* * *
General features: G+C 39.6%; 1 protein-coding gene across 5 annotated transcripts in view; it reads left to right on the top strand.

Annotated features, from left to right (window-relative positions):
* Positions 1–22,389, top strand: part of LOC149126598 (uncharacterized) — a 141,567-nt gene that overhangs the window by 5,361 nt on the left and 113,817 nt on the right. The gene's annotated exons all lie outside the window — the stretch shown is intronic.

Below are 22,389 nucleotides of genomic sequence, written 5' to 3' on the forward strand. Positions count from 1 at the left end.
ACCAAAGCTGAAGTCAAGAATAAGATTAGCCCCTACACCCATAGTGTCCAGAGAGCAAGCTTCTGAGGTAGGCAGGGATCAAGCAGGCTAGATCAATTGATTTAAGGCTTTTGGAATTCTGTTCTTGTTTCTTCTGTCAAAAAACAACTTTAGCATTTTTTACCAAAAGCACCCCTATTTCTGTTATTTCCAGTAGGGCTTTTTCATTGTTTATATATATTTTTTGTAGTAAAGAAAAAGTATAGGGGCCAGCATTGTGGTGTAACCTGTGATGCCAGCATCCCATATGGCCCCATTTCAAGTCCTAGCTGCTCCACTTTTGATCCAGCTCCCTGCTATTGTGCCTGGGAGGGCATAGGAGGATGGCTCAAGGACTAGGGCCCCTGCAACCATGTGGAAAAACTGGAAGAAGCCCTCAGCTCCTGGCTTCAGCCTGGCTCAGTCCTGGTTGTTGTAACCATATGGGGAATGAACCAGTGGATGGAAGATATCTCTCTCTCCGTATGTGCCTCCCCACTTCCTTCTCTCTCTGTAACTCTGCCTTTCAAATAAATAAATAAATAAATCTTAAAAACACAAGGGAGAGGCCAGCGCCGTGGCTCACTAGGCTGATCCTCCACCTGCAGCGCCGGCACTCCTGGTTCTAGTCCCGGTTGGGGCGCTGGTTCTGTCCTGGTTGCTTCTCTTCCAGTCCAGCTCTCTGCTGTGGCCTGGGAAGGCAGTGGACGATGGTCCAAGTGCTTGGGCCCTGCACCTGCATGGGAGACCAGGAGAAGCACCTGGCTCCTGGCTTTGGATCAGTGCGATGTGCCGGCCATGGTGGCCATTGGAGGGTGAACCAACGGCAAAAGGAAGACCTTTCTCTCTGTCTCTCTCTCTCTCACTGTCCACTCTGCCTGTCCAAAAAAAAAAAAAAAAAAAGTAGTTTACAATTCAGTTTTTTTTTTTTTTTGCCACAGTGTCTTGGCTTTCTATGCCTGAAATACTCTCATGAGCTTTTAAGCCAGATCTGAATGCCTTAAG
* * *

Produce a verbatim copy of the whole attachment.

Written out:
General features: G+C 39.6%; 1 protein-coding gene across 5 annotated transcripts in view; it reads left to right on the top strand.

Annotated features, from left to right (window-relative positions):
* Positions 1–22,389, top strand: part of LOC149126598 (uncharacterized) — a 141,567-nt gene that overhangs the window by 5,361 nt on the left and 113,817 nt on the right. The gene's annotated exons all lie outside the window — the stretch shown is intronic.

Below are 22,389 nucleotides of genomic sequence, written 5' to 3' on the forward strand. Positions count from 1 at the left end.
ACCAAAGCTGAAGTCAAGAATAAGATTAGCCCCTACACCCATAGTGTCCAGAGAGCAAGCTTCTGAGGTAGGCAGGGATCAAGCAGGCTAGATCAATTGATTTAAGGCTTTTGGAATTCTGTTCTTGTTTCTTCTGTCAAAAAACAACTTTAGCATTTTTTACCAAAAGCACCCCTATTTCTGTTATTTCCAGTAGGGCTTTTTCATTGTTTATATATATTTTTTGTAGTAAAGAAAAAGTATAGGGGCCAGCATTGTGGTGTAACCTGTGATGCCAGCATCCCATATGGCCCCATTTCAAGTCCTAGCTGCTCCACTTTTGATCCAGCTCCCTGCTATTGTGCCTGGGAGGGCATAGGAGGATGGCTCAAGGACTAGGGCCCCTGCAACCATGTGGAAAAACTGGAAGAAGCCCTCAGCTCCTGGCTTCAGCCTGGCTCAGTCCTGGTTGTTGTAACCATATGGGGAATGAACCAGTGGATGGAAGATATCTCTCTCTCCGTATGTGCCTCCCCACTTCCTTCTCTCTCTGTAACTCTGCCTTTCAAATAAATAAATAAATAAATCTTAAAAACACAAGGGAGAGGCCAGCGCCGTGGCTCACTAGGCTGATCCTCCACCTGCAGCGCCGGCACTCCTGGTTCTAGTCCCGGTTGGGGCGCTGGTTCTGTCCTGGTTGCTTCTCTTCCAGTCCAGCTCTCTGCTGTGGCCTGGGAAGGCAGTGGACGATGGTCCAAGTGCTTGGGCCCTGCACCTGCATGGGAGACCAGGAGAAGCACCTGGCTCCTGGCTTTGGATCAGTGCGATGTGCCGGCCATGGTGGCCATTGGAGGGTGAACCAACGGCAAAAGGAAGACCTTTCTCTCTGTCTCTCTCTCTCTCACTGTCCACTCTGCCTGTCCAAAAAAAAAAAAAAAAAAAGTAGTTTACAATTCAGTTTTTTTTTTTTTTTGCCACAGTGTCTTGGCTTTCTATGCCTGAAATACTCTCATGAGCTTTTAAGCCAGATCTGAATGCCTTAAG